Blog

145 years of bridging the Metropolitan Branch

The Baltimore and Ohio Railroad entered Montgomery County in late 1867 buying and condemning a contiguous strip of land 66 feet wide from the District of Columbia line to Frederick County. It needed the right of way for a new rail line — The Metropolitan Branch — connecting Washington and the railroad’s main line to the north. In the vicinity of the area now known today as Silver Spring, the railroad acquired two acres from Margaret, Samuel and Edwin Cissel. The Cissels declined the company’s original offer and the railroad exercised its authority under Maryland law to set a price and seize it for $1,370.

Montgomery County land records, volume EBP 31, pages 181-183. Baltimore and Ohio Railroad condemnation proceedings against the Cissels.

The Metropolitan Branch opened in 1873 and by 1890 land records filed in Montgomery County included descriptions of a bridge across the tracks where the current Talbot Avenue Bridge is located. The earliest published illustration of a roadway adjacent to the Metropolitan Branch appears in a map produced by the railroad in 1890. The road appears as an unnamed route connecting Brookville Road with a road passing through James Fenwick’s 35-acre property into the District of Columbia. A subdivision called “The Pilgrim Tract” created by Kansas Senator Bishop W. Perkins and Michigan Representative Julius C. Burrows in 1890. Neither Lyttonsville nor other Perkins and Burrows subdivisions are labeled in the Metropolitan Branch map. Continue reading “145 years of bridging the Metropolitan Branch”

Meet the Talbot Avenue Bridge

Lyttonsville resident Patricia Tyson tells people that the Talbot Avenue Bridge had its own voice. In the lead-up to the centennial celebration, we will be posting media clips that will tell the bridge’s story in stories and sounds that convey the bridge’s rich history and soundscape.

Interviews and environmental audio by David Rotenstein. Music by Jay Elvove with additional field recording by Chris Lynn.

distinctive-soundscape

Meet the women behind the celebration

Charlotte Coffield (left) and Patricia Tyson (right).

In April 2018, Lyttonsville residents Charlotte Coffield and Patricia Tyson convened a meeting in the Gwendolyn E. Coffield Community Recreation Center to begin planning the Talbot Avenue Bridge Centennial celebration. Residents from neighborhoods adjacent to the bridge — Lyttonsville, North Woodside, and Rosemary Hills — were invited to participate. Also invited were Silver Spring residents with an interest in the bridge’s history.

Ms. Tyson and Ms. Coffield are lifelong Lyttonsville residents. They are part of the community’s collective memory and they are among the surviving keepers of its traditions. They were featured in the 2017 documentary film, The Bridge, and they frequently speak at public events uplifting Lyttonsville’s history and the story of the Black experience in Montgomery County.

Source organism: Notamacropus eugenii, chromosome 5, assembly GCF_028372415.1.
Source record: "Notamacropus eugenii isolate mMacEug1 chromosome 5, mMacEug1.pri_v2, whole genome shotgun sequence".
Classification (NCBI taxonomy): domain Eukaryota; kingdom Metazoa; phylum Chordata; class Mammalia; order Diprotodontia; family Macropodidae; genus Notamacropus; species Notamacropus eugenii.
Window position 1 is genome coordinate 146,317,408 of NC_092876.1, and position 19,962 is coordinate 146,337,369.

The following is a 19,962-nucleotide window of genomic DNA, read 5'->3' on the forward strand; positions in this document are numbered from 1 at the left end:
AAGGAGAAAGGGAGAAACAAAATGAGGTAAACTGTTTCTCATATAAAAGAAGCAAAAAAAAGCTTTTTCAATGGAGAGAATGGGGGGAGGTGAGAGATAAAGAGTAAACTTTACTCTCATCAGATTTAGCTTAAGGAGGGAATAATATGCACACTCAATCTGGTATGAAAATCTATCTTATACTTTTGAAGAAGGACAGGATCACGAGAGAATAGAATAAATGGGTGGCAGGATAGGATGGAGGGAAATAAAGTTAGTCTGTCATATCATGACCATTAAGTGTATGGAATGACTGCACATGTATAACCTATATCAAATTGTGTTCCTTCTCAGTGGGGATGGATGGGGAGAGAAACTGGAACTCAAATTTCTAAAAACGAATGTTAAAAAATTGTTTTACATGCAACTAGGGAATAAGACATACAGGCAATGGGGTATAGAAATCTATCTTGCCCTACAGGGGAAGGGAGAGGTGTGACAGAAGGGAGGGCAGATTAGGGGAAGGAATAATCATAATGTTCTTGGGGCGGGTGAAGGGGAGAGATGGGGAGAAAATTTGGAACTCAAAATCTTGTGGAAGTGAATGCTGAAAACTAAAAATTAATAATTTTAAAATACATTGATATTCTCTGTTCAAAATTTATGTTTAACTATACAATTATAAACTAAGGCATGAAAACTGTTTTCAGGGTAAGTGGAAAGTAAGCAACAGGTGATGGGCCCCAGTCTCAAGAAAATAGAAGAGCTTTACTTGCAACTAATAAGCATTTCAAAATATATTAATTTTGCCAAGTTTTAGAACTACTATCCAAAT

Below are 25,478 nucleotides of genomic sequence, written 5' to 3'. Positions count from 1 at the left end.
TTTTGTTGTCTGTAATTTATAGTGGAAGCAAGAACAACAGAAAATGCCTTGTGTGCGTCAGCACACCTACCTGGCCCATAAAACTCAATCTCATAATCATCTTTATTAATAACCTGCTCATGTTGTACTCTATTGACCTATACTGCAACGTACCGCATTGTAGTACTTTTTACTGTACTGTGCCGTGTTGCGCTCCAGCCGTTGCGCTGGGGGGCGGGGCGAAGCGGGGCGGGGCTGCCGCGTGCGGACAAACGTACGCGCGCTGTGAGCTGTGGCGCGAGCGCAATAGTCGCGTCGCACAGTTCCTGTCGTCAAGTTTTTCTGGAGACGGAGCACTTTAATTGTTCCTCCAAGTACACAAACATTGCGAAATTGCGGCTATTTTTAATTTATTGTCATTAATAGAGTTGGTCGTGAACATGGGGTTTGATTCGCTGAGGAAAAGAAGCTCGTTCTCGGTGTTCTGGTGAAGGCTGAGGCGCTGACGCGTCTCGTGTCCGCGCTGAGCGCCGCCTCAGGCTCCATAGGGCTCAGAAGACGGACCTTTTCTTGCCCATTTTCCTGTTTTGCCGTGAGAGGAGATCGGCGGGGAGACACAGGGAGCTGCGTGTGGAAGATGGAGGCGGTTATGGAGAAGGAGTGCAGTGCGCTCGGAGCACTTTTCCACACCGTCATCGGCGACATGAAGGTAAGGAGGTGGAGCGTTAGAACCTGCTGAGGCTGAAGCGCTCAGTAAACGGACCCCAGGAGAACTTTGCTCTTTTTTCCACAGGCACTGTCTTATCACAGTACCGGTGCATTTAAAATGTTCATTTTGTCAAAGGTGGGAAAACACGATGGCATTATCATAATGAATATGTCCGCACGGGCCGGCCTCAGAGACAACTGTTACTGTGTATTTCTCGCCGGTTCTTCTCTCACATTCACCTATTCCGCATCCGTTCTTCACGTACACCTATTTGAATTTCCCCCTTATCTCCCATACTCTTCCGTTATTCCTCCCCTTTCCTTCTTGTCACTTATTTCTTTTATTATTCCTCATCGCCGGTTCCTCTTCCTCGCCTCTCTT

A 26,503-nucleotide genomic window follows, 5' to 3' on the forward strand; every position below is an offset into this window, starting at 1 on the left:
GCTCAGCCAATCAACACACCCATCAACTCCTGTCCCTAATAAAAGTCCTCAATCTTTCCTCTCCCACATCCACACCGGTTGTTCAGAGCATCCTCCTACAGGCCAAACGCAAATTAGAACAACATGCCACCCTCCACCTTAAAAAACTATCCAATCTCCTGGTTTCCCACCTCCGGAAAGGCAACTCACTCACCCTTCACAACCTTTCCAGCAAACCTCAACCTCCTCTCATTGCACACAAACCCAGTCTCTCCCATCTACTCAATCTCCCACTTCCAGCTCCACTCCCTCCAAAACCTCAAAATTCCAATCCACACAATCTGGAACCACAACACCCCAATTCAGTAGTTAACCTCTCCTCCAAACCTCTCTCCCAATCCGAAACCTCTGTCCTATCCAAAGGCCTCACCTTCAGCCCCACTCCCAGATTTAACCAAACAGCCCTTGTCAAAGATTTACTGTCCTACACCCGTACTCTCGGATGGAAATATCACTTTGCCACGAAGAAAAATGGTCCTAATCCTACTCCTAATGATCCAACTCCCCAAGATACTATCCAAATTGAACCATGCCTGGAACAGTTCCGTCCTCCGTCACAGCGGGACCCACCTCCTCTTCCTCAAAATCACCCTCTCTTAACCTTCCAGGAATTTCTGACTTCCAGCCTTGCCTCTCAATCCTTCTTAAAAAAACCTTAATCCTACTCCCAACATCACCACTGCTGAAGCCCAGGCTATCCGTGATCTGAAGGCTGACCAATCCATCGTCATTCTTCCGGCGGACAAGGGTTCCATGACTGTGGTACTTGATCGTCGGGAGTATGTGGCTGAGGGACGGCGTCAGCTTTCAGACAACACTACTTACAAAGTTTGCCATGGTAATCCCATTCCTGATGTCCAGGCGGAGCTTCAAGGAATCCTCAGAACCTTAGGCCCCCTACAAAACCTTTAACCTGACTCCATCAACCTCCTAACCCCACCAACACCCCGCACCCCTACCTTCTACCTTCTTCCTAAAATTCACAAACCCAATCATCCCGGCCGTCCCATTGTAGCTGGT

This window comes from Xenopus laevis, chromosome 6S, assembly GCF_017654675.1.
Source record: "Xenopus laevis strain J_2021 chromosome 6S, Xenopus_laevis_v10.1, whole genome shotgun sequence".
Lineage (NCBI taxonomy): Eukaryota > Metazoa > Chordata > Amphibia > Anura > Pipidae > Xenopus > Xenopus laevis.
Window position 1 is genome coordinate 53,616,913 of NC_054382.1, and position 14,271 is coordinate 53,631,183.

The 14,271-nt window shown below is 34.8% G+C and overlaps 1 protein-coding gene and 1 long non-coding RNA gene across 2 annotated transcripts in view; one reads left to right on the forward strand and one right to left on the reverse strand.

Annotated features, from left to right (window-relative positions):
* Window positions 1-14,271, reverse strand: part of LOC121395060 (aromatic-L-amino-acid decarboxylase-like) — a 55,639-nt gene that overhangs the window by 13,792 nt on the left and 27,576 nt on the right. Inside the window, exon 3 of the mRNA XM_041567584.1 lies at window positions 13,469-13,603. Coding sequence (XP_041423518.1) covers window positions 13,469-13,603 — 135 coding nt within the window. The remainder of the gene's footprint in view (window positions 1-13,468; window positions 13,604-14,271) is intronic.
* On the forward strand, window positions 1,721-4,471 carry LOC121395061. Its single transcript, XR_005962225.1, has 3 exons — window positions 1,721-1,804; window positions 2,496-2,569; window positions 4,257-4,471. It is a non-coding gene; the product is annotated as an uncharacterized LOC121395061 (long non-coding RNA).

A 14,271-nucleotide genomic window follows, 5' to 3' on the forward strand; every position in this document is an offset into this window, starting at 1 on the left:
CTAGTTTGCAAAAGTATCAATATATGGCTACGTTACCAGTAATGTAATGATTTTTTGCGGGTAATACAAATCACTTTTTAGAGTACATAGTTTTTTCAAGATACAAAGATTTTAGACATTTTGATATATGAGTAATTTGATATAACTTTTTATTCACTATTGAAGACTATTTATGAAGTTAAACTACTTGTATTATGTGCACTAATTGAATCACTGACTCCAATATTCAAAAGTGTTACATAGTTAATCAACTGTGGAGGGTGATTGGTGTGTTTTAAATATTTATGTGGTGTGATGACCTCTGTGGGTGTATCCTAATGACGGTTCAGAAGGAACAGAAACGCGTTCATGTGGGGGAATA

The first meeting was held April 25, 2018. Ms. Tyson explained the project’s goals and her vision for the celebration. She then explained how she wanted the planning to proceed by breaking the group up into subcommittees responsible for general program planning, publicity, fundraising, volunteer coordination, etc. All decisions about the celebration, from the entertainment to the invited speakers to the type of refreshments and food would be made by the entire committee.

Patricia Tyson (left), former River Road resident Harvey Matthews (center), and Charlotte Coffield (right) share their life stories at the Talbot Avenue Bridge Park pop-up, April 21, 2018.

The Talbot Avenue Bridge is an important part of both women’s lives. “We could sit on our porch down on Kansas Avenue and it seemed like you could hear the boards rattling as people came across,” Ms. Tyson recalls. “But it’s now a symbol of history.”

“The Talbot Avenue Bridge has always been there throughout my entire lifetime,” says Ms. Coffield. “We could tell who was coming and who was going because there weren’t that many cars in the community.”

Since 2016, the bridge has received a lot of attention by historians and the media. That has raised awareness of the bridge’s important civil rights history as a lifeline for the Lyttonsville community and as a powerful and contested symbol with different meanings in Silver Spring’s white and African American communities. Ms. Tyson and Ms. Coffield conceived of the centennial celebration to mark the bridge’s important milestone before it is demolished in 2019 and to continue building new relationships among Lyttonsville and adjacent neighborhoods that the centennial’s planners hope will build new bridges and begin to heal old wounds.

Mark your calendars!

Plans are underway to celebrate the Talbot Avenue Bridge’s 100th birthday later this year. The Lyttonsville History Committee held a planning meeting April 25 to begin work on marking this historic civil rights landmark’s centennial before it is demolished in 2019. The big date is Saturday September 22, 2018 starting at 2:00 p.m. (Rain date Saturday, Sept. 29).

The following planning committees were established:

  • Program Committee (general event planning)
  • Publicity Committee
  • Graphics Committee
  • Community Contacts and Outreach
  • Budget and Contribution Resources
  • Refreshments
  • Set-Up (logistics manager, event day coordination)

Watch this space for details on event dates and for information on how to volunteer and donate to make this a Silver Spring celebration to remember.

Coming soon: a link to contribute donations for event supplies, refreshments, etc.

For additional information on the event or to volunteer for one of our committees and for the event day, contact us at TalbotAvenueBridge100@gmail.com.

Talbot Avenue Bridge Park pop-up, April 21, 2018. Photo by Alan Bowser.